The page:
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Eating out in Santiago: Wholesome Chilean food

Back in Santiago, I had to eat and be back on the subway before 10:30 when the last train ran back to Escuela Militaire, halfway from downtown to my hotel. This would be my routine almost every night after working all day in Santiago. On working days, I would be in town making presentations or preparing for them, running between Burford House in Providencia and the Institute where the conference was in La Modeda. And after work, I would have to eat and be on my way before the subway closure (or take a cab, about $10 for that distance; vs. $1 for the metro and bus, which was faster, since the metro avoided traffic). I liked Chilean food. It was honest, basic, mostly healthy food, a chunk of succulent meat and a vegetable concoction, which went well with Chilean vino tinto.

At one restaurant right by the metro stop at Universite de Chile, I ate a huge chunk of cerdo, or steak, plus salad a la Chileno (tomatoes and onion) in a smoke filled room noisy with the click of dominoes. One old man took a liking to a German lady at one of the tables. She didn't seem to mind, but his compadres and all the waiters became involved in trying to distract him from making a nuisance of himself, and he was too drunk to have the sense not to resist, and in the scrap that ensued, none of the participants had the sense to desist and let well enough alone, so the result was entertaining. I watched it with much curiosity over the dregs of my half bottle of wine.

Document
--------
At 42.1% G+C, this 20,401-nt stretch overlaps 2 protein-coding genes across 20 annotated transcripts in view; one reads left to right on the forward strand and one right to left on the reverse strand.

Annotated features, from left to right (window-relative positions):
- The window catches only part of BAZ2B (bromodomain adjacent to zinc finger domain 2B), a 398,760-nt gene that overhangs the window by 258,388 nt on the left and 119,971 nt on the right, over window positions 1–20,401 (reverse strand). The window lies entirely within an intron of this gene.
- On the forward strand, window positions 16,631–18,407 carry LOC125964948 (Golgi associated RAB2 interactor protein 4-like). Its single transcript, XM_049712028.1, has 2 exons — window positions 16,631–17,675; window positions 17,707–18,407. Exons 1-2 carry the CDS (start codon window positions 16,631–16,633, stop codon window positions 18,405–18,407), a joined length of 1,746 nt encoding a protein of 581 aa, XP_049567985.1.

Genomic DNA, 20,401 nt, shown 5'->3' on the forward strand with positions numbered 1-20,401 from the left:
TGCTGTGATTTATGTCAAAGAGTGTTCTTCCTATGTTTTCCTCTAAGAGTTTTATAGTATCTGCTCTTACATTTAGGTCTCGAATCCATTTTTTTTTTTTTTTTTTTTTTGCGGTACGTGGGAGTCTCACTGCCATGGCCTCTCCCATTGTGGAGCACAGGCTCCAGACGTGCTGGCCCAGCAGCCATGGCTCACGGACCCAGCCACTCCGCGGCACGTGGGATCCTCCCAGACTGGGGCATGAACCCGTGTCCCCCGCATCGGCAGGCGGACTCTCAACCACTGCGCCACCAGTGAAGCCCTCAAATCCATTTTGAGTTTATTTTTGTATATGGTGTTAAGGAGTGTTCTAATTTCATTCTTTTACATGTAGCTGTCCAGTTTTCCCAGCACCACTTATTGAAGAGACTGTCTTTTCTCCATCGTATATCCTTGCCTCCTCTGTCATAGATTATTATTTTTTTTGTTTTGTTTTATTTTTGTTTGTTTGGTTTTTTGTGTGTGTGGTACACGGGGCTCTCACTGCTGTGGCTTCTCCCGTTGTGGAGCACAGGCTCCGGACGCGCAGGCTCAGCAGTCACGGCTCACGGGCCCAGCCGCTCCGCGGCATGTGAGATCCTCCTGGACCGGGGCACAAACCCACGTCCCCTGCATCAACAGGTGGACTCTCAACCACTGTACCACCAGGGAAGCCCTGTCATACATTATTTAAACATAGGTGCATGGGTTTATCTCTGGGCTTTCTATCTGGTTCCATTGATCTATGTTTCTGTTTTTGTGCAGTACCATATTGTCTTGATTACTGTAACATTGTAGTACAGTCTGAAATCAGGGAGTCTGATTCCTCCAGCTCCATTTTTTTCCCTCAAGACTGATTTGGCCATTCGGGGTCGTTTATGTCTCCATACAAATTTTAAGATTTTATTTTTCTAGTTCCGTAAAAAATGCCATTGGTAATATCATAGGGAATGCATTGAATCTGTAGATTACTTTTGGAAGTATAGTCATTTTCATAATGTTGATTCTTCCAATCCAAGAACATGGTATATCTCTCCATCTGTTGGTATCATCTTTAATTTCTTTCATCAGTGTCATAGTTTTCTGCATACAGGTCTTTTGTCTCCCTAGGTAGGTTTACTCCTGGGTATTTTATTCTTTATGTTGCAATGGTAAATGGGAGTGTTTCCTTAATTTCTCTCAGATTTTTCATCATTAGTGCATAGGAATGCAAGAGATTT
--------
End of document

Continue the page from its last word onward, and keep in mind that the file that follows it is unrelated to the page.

Eating was nice in Santiago. On one occasion I made a run into the mountains from my hotel and in the process found a river with several small restaurants along its banks, so I went back there on the bus after getting cleaned up. There was a Chileano restaurant called Dona Tina serving meals on a darkened veranda. I was the only customer there save a couple in a corner. Lack of diners usually causes me to find somewhere else to eat, but the other restaurants either looked twice as expensive or even worse, so I sat down and ordered a beer. Ordering in restaurants is one of the most challenging of all daily uses of a foreign language, but the waiter recommended something "mas tipico" than what I came up with, so I accepted his suggestion on both the food and a suitable wine, and ended up dining on a piece of roast with an exquisite sauce and a soup of yellow beans which again was heartily prepared and very satisfying after a run and a hard day "at the office" in Santiago. I decided then that Chilean food had a lot in common with French, in that both seem to rely on healthy ingredients plus a method of preparation that adds quality subtly enough to matter. Meanwhile, more people had arrived at the restaurant, confirming my opinion that it was worthy of the attention of others.

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Last updated: November 12, 1997